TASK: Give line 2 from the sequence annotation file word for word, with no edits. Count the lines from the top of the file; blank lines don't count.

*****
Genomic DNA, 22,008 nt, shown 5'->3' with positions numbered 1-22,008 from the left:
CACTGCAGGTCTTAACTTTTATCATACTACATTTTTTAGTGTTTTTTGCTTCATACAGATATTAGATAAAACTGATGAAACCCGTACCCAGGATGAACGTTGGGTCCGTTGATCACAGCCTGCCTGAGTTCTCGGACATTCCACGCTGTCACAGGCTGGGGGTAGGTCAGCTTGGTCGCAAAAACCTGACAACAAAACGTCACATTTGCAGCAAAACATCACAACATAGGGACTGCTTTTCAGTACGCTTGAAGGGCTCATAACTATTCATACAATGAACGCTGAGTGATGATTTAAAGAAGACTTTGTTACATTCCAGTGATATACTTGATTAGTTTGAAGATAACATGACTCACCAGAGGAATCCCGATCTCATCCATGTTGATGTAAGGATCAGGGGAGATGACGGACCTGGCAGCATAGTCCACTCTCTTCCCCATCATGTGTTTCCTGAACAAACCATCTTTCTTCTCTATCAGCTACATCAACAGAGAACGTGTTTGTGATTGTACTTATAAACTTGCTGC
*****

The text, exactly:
CACTGCAGGTCTTAACTTTTATCATACTACATTTTTTAGTGTTTTTTGCTTCATACAGATATTAGATAAAACTGATGAAACCCGTACCCAGGATGAACGTTGGGTCCGTTGATCACAGCCTGCCTGAGTTCTCGGACATTCCACGCTGTCACAGGCTGGGGGTAGGTCAGCTTGGTCGCAAAAACCTGACAACAAAACGTCACATTTGCAGCAAAACATCACAACATAGGGACTGCTTTTCAGTACGCTTGAAGGGCTCATAACTATTCATACAATGAACGCTGAGTGATGATTTAAAGAAGACTTTGTTACATTCCAGTGATATACTTGATTAGTTTGAAGATAACATGACTCACCAGAGGAATCCCGATCTCATCCATGTTGATGTAAGGATCAGGGGAGATGACGGACCTGGCAGCATAGTCCACTCTCTTCCCCATCATGTGTTTCCTGAACAAACCATCTTTCTTCTCTATCAGCTACATCAACAGAGAACGTGTTTGTGATTGTACTTATAAACTTGCTGC